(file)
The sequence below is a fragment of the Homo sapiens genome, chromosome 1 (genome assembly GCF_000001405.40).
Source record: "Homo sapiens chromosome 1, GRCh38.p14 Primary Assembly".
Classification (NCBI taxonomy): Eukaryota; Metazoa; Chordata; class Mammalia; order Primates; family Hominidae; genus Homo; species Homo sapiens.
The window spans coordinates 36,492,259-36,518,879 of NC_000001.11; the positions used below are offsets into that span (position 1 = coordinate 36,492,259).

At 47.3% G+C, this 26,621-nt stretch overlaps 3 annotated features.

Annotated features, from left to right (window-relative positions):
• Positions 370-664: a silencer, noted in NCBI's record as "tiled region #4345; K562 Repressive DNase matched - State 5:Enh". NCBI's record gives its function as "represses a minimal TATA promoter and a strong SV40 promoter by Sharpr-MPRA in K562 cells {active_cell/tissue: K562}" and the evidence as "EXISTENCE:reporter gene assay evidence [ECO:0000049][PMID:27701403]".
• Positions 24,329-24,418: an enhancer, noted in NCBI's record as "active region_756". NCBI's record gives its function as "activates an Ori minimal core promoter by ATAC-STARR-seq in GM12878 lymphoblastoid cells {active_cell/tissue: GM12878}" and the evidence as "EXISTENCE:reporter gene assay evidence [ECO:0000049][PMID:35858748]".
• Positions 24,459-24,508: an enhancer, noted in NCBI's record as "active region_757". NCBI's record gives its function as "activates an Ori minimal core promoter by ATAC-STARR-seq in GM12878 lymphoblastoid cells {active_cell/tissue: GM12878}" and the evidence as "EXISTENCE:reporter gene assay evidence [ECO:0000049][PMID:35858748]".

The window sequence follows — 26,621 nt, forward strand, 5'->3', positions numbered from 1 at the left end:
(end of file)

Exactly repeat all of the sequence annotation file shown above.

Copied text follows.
The sequence below is a fragment of the Homo sapiens genome, chromosome 1 (genome assembly GCF_000001405.40).
Source record: "Homo sapiens chromosome 1, GRCh38.p14 Primary Assembly".
Classification (NCBI taxonomy): Eukaryota; Metazoa; Chordata; class Mammalia; order Primates; family Hominidae; genus Homo; species Homo sapiens.
The window spans coordinates 36,492,259-36,518,879 of NC_000001.11; the positions used below are offsets into that span (position 1 = coordinate 36,492,259).

At 47.3% G+C, this 26,621-nt stretch overlaps 3 annotated features.

Annotated features, from left to right (window-relative positions):
• Positions 370-664: a silencer, noted in NCBI's record as "tiled region #4345; K562 Repressive DNase matched - State 5:Enh". NCBI's record gives its function as "represses a minimal TATA promoter and a strong SV40 promoter by Sharpr-MPRA in K562 cells {active_cell/tissue: K562}" and the evidence as "EXISTENCE:reporter gene assay evidence [ECO:0000049][PMID:27701403]".
• Positions 24,329-24,418: an enhancer, noted in NCBI's record as "active region_756". NCBI's record gives its function as "activates an Ori minimal core promoter by ATAC-STARR-seq in GM12878 lymphoblastoid cells {active_cell/tissue: GM12878}" and the evidence as "EXISTENCE:reporter gene assay evidence [ECO:0000049][PMID:35858748]".
• Positions 24,459-24,508: an enhancer, noted in NCBI's record as "active region_757". NCBI's record gives its function as "activates an Ori minimal core promoter by ATAC-STARR-seq in GM12878 lymphoblastoid cells {active_cell/tissue: GM12878}" and the evidence as "EXISTENCE:reporter gene assay evidence [ECO:0000049][PMID:35858748]".

The window sequence follows — 26,621 nt, forward strand, 5'->3', positions numbered from 1 at the left end: